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Misspelt Word on Billboard Sparks Outrage in Fort Portal

On the billboard, the Lavita plastic bottle seems to be on top of the Karuziika palace, a graphic design that has drawn sharp criticism from Batooro who took to social media to express their dissatisfaction.
The billboard that has sparked outrage
Hariss International Limited, the manufacturers of Riham Beverages and foods in Uganda, is under fire over a spelling error on their billboard in Fort Portal Tourism City. 

The billboard, which has been erected along Lugard Road, was aimed at welcoming visitors to the tourism city while at the same time promoting their Lavita drink. However, the word Rutooro word for welcoming a visitor 'Nitukutangirra' has been misspelt as 'Nitukutangira' which means we are stopping you or preventing you from coming to Fort Portal.

Also, on the billboard, the Lavita plastic bottle seems to be on top of the Karuziika palace, a graphic design that has drawn sharp criticism from Batooro who took to social media to express their dissatisfaction. 

Moses Murungi says that placing a plastic bottle on top of the palace is disrespecting the historical and cultural building. He adds that it has been done at a time when the King of Tooro Oyo Nyimba Kabamba Iguru Rukidi IV, is running a campaign against plastics that are leading to pollution of the environment and River Mpanga in particular.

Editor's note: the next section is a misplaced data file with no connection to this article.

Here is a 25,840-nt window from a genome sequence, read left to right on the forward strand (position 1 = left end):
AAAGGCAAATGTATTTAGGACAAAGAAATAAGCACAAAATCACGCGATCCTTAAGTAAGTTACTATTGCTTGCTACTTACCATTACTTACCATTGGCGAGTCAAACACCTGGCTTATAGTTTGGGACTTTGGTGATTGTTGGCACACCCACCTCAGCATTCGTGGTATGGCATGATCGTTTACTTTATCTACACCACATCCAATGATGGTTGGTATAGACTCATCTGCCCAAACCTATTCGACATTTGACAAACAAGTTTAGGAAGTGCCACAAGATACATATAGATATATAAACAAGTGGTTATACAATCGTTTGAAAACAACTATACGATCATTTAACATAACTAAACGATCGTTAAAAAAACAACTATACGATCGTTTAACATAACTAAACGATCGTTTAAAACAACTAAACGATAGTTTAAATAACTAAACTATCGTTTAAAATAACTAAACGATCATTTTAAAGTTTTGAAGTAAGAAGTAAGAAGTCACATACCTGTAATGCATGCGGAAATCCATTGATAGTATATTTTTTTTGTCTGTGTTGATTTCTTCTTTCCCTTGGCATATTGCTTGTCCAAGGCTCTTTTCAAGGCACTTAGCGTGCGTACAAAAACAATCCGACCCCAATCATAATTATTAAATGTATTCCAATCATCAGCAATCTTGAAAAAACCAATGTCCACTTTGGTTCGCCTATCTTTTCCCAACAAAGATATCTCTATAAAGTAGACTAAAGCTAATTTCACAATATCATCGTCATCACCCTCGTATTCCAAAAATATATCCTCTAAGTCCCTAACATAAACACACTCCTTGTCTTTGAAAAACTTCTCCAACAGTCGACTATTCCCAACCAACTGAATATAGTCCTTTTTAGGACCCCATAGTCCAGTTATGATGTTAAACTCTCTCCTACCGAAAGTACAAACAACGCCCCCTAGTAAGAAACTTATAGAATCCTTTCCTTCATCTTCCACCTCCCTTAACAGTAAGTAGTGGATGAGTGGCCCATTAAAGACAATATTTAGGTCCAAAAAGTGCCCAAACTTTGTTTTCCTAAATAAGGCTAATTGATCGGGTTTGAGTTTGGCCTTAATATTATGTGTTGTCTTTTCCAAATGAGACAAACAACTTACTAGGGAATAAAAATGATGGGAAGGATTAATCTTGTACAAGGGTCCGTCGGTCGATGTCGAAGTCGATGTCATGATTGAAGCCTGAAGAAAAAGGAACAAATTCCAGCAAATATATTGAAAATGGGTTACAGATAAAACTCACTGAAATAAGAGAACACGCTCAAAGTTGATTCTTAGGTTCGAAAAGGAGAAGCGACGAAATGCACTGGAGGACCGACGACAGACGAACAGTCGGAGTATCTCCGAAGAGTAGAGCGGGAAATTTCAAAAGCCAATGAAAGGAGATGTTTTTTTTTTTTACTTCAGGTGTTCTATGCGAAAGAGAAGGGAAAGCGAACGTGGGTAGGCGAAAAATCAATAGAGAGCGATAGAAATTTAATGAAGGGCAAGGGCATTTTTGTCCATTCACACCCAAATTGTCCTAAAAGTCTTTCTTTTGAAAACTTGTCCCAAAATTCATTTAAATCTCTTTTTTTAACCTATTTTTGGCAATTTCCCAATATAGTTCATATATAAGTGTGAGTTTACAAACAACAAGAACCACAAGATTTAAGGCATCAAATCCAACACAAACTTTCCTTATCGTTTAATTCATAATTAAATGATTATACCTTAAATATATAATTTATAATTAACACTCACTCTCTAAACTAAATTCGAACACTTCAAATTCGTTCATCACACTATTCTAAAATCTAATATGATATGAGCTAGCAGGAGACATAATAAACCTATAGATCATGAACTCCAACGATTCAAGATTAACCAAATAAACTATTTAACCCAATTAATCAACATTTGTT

Murungi says their act undermines the efforts of fighting against plastics by the King. 

Gilbert Muhumuza, also a resident of Fort Portal, notes that the misspelt word undermines the efforts to promote the reading and writing of Rutooro language, saying it should be corrected forthwith and the company should apologise to the Tooro People. 

The Tooro Kingdom Deputy Information Minister, Vincent  Mugume, says that the billboard should be pulled down and all necessary corrections made.

Mugume adds that such companies should always consult the kingdom officials or Batooro with good knowledge of the language and culture before making embarrassing mistakes. 

The professor of Linguistics from Makerere University, Oswald Ndoleriire, notes that the problem of misspelling Rutooro words stems from the fact that the language stopped being taught in Uganda in the early 1960s.

He says that it is of recent that they revived the teaching of Rutooro under the Runyakitara programme at Makerere University and in a few other Secondary Schools in the country. 

But Jerome Hall, who Markets Hariss International products in Tooro, says the errors are regrettable. He says that as a company, they will bring down the billboard and correct rectify the issues.